I read in the Australian last week that the Queensland parliament is considering criminalising stealthing. And no, that’s not a typo. As far as I know it’s always been a crime to steal things in Queensland, and while The Sunshine State may not have the felonious heritage of its southern neighbour it has certainly produced more than its fair share of tea leaves, the most notable recent example being Annastacia Palaszczuk, who oversaw the expropriation of Norfolk Island from New South Wales only last year. I confess I didn’t hear about that at the time, but unless the island’s residents were similarly uninformed, and just woke up one morning to find their necks had turned red and they were no longer allowed to keep rabbits as pets, you wouldn’t characterise this as ‘cautious and surreptitious action or movement’ which is how my dictionary defines stealth. Regrettably, the word can also be used as a verb, with stealthing its participle form, but the latter is such an ugly coinage that few Australians would ever read or hear it if it hadn’t already entered Tasmanian and ACT statute books as a category of sexual assault. It’s not a moment too soon for Queensland to get with the program. According to studies cited by the Australian, three in five women and one in five men in Queensland have been victims of stealthing, which makes it a bigger per capita threat than the Irukandji jellyfish. This must have come as a bombshell to Queenslanders – a not inappropriate metaphor when you consider that when journos have used the word stealth in the past it has usually been as a prefix to the word bomber – a stealth bomber being one which, being undetectable by radar, can home in on its target, drop its payload and fly off with impunity. I initially assumed stealthing was the carnal equivalent; the perpetrator achieving coitus with his victim without his or her knowledge and the victim waking up the next morning with an inexplicably sore front or back bottom. And if you think it’s impossible for someone to be penetrated sexually without their knowledge you have clearly not seen the studies which say that an even higher proportion of Australian men have been asked, while having sex, if they are ‘in yet’ – than which, experts agree, there is no more reliable form of contraception. But stealthing is, in fact, the antithesis of contraception since it pertains to the non-consensual removal of a condom during otherwise consensual sexual intercourse. So strictly speaking it does involve pinching something.
One of the obvious benefits of an anti-stealthing law is that it will reduce unwanted pregnancies. Thus stealthing can also be characterised as ‘coercive reproduction’ and can also apply to a man who deliberately punctures a condom prior to having sex. But one man’s ceiling is another man’s floor, and in China, where the one-child policy has put the world’s largest population in a tailspin which threatens Xi Jinping’s goal of having half the world’s street signs captioned in Mandarin by 2050, it is now illegal to use a condom which has not been pre-punctured, unless you are a member of the Uyghur community, in which case having sex per se is a capital offence and even masturbating incurs a heavy fine. Australia being a more egalitarian society, our state and federal parliaments would never enact legislation which would actively discriminate against a particular demographic. So if Queensland and the other states and territories do criminalise the deliberate damaging of condoms, we must assume they will also make it a crime for women to stop taking the pill without telling their partners.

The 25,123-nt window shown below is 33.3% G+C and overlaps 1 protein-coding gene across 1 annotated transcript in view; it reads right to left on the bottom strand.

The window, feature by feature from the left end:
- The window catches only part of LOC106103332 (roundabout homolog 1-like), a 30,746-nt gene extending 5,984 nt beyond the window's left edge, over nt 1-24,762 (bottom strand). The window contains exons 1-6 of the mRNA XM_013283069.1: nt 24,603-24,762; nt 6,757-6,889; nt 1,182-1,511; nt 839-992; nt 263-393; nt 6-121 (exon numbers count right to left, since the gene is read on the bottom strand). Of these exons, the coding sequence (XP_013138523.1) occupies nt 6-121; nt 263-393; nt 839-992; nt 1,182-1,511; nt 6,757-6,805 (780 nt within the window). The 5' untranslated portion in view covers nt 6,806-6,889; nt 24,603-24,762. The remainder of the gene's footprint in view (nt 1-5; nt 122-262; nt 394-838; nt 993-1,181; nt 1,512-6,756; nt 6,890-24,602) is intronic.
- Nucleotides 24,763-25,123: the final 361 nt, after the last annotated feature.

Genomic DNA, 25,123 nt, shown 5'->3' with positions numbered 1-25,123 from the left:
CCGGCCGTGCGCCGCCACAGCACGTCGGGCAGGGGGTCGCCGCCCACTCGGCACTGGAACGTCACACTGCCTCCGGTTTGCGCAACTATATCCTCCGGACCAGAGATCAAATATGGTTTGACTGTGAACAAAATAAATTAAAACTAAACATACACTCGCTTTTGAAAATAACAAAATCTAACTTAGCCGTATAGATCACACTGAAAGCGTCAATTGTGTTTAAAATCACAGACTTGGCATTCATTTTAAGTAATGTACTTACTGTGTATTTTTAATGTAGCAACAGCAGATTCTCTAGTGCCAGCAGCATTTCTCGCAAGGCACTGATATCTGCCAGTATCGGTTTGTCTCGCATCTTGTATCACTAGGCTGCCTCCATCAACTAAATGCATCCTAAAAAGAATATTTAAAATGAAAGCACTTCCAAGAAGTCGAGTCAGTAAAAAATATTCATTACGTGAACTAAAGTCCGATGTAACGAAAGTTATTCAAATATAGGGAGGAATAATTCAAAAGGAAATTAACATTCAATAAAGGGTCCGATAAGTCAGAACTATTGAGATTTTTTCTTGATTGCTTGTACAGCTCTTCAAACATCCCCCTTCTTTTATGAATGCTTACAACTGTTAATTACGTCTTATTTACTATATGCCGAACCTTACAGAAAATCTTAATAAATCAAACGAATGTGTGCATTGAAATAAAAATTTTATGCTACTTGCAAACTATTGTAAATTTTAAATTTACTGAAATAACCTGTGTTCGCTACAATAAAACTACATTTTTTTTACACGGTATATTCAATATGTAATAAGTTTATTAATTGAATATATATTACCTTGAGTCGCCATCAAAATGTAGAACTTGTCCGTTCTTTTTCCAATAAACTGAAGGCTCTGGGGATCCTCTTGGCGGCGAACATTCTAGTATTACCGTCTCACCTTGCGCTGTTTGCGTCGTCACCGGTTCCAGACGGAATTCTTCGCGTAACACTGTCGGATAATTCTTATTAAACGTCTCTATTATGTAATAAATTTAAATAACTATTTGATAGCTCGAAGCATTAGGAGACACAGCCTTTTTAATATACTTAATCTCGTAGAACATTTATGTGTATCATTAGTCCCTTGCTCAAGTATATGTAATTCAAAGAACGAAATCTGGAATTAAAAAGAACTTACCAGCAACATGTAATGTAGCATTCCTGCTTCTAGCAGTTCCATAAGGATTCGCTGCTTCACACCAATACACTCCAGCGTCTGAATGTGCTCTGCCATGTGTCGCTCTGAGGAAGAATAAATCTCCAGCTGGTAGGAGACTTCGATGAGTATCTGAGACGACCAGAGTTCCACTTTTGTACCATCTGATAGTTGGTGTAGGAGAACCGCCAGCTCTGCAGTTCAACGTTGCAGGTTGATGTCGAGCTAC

If one in five men in Queensland are victims of stealthing, one in five men in Queensland must be either homosexual or heterosexual men who have given gay sex a whirl – possibly because they cannot bear the prospect of being asked one more time by their wife or girlfriend if they are in yet. But on the not unreasonable assumption that the person perpetrating the stealthing is also homosexual, one in five must be a conservative estimate, and more like half of Queensland’s male population is gay. This should incentivise the Palaszczuk administration to burnish its legacy with yet another landmark decision. One which will tap even more directly into the zeitgeist while at the same time bolstering Queensland’s proud reputation – confirmed by this year’s State of Origin – as the home of rugby league. For far too long now Queensland has spruiked itself as a melanoma destination. It’s high time it changed its bumper sticker handle to The Rainbow State.
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